The Disneyland Resort and other major California theme parks will be able to re-open after April 1 under a Newsom Administration “refresh” of its COVID re-opening blueprint.
Disneyland and Disney’s California Adventure have been shuttered for nearly a year, and their closure has resulted in tens of thousands of layoffs and blown a huge hole in City of Anaheim finances, as the ripple effects of the closure crippled the hundreds of hotels and small business whose livelihood depends on tourism and convention business (the Anaheim Convention Center has also been closed for nearly a year).
“We are encouraged that theme parks now have a path toward reopening this spring, getting thousands of people back to work and greatly helping neighboring businesses and our entire community. With responsible Disney safety protocols already implemented around the world, we can’t wait to welcome our Guests back and look forward to sharing an opening date soon,” said Disneyland Resort President Ken Potrock.
Under the Governor’s “refresh,” theme parks can re-open on a limited capacity basis once the county they are located in achieves Red Tier 2 status. Orange County is currently in Purple Tier 1, the most restrictive tier. However, COVID cases are declining rapidly and OC just narrowly missed making Red Tier 2 this week, and is virtually assured of moving into that tier by Tuesday, March 9.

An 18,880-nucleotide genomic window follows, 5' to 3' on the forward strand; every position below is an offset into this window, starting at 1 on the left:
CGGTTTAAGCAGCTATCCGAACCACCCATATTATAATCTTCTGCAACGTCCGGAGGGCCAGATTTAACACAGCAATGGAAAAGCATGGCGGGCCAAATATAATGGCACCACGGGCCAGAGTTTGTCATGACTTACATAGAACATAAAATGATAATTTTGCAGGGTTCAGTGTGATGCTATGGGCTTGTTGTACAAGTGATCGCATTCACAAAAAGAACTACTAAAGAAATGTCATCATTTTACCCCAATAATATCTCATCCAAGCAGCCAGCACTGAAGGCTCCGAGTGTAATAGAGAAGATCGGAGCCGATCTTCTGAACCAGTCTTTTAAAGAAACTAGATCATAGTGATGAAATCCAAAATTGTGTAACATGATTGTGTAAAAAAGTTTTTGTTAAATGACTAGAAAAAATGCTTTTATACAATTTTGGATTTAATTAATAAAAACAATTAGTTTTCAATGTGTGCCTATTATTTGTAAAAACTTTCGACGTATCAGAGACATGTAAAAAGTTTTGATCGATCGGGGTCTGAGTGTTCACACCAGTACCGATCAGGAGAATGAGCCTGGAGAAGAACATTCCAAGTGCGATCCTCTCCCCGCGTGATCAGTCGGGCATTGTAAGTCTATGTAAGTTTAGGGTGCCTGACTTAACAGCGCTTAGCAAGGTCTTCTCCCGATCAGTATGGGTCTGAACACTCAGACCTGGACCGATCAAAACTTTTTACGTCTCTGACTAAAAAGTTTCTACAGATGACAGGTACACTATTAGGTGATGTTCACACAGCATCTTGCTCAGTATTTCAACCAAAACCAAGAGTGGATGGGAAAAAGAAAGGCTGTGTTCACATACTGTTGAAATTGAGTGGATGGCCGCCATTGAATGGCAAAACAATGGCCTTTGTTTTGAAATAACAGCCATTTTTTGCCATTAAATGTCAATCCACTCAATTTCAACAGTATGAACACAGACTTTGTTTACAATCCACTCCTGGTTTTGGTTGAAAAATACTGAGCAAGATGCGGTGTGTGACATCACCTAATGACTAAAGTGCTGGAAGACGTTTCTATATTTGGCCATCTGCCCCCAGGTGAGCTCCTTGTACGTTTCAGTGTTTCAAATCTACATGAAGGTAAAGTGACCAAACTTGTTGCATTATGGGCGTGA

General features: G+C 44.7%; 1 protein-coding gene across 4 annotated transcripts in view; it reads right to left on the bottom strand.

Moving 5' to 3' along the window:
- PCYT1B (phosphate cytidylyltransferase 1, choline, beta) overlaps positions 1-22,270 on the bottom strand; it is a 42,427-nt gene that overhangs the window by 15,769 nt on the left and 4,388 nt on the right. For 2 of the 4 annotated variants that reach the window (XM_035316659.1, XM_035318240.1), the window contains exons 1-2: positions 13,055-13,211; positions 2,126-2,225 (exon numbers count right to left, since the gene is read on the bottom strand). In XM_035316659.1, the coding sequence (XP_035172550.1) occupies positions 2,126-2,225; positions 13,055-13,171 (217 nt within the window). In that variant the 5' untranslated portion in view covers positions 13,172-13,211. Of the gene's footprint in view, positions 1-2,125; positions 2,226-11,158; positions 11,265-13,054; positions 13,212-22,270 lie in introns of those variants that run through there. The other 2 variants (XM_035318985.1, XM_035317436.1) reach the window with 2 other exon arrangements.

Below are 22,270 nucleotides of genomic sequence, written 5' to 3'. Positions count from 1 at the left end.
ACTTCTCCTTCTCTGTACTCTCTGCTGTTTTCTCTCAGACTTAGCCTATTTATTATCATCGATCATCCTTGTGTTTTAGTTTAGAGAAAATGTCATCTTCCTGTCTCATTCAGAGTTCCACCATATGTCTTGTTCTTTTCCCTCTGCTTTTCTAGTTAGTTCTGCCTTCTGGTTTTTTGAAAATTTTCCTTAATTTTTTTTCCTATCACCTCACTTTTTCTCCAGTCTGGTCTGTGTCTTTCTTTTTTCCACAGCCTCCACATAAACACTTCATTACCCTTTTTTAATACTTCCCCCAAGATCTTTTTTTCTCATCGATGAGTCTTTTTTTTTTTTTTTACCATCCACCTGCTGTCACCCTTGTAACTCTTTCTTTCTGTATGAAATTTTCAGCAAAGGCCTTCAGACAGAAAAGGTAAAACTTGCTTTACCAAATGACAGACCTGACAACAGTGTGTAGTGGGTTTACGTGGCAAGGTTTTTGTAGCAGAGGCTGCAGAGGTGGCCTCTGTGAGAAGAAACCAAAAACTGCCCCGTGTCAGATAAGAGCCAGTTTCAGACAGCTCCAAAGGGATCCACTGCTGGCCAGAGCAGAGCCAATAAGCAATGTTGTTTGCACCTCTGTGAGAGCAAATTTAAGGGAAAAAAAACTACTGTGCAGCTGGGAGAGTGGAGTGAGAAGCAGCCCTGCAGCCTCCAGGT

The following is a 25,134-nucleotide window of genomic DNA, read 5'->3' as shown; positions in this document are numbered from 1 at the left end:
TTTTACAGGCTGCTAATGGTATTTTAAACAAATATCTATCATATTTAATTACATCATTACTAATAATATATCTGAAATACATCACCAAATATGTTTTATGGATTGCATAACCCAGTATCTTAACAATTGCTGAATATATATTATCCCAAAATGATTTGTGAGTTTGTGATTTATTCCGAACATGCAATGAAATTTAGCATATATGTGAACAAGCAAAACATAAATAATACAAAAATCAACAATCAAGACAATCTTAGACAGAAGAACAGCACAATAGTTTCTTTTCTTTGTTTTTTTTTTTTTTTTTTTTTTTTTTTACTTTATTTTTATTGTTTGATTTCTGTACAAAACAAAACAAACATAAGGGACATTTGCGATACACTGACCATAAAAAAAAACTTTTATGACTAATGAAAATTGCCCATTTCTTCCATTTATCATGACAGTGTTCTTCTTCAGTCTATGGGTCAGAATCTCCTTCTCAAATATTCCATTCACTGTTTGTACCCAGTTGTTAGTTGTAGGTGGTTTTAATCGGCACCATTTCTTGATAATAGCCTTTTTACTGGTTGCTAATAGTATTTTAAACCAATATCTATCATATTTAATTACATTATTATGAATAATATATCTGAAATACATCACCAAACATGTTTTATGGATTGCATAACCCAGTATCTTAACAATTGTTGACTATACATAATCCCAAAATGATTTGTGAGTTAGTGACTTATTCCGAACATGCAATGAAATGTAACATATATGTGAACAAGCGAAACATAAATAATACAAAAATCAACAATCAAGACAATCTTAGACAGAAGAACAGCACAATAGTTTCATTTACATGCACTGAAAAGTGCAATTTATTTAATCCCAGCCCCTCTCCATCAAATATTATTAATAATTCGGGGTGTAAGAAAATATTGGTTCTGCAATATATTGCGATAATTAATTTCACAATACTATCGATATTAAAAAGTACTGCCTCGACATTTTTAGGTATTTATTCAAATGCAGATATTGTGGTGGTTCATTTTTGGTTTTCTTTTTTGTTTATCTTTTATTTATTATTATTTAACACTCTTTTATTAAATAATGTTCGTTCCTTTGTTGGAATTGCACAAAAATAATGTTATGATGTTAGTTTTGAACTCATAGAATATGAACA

Theme parks will be able to operate at 15% capacity on indoor attractions, with park admission limited to California residents. Under the Newsom Administration’s previous re-opening guidelines, which were not issued until December 2020, major theme parks would not be able to open until their counties reached Yellow Tier 4 – the least restrictive tier – and then only at 25% capacity. The previous guidelines also distinguished between small and large theme parks – and set a lower re-opening threshold for small theme parks. The “refresh” eliminates that distinction between small and large theme park.
The re-opening “refresh” means the Disneyland Resort and other major theme parks will be able to re-open several months earlier than anticipated. That, in turn, promises to revive the economies and municipal finances of their areas in which they’re located.
“This is great news for the Anaheim employers and workers who have been devastated by the pandemic shutdown,” said Todd Ament, president of the Anaheim Chamber of Commerce.
“With the COVID caseload declining and vaccinations accelerating, this is another great and hopeful sign that this awful pandemic will be behind us so we can revive and restore our economy,” said Ament.
“We appreciate the administration’s willingness to work with the state’s theme parks on the finer details of the plan so parks can responsibly reopen soon, putting people safely back to work and reinvigorating local economies,” California Attractions and Parks Association executive director Erin Guerrero said in a statement.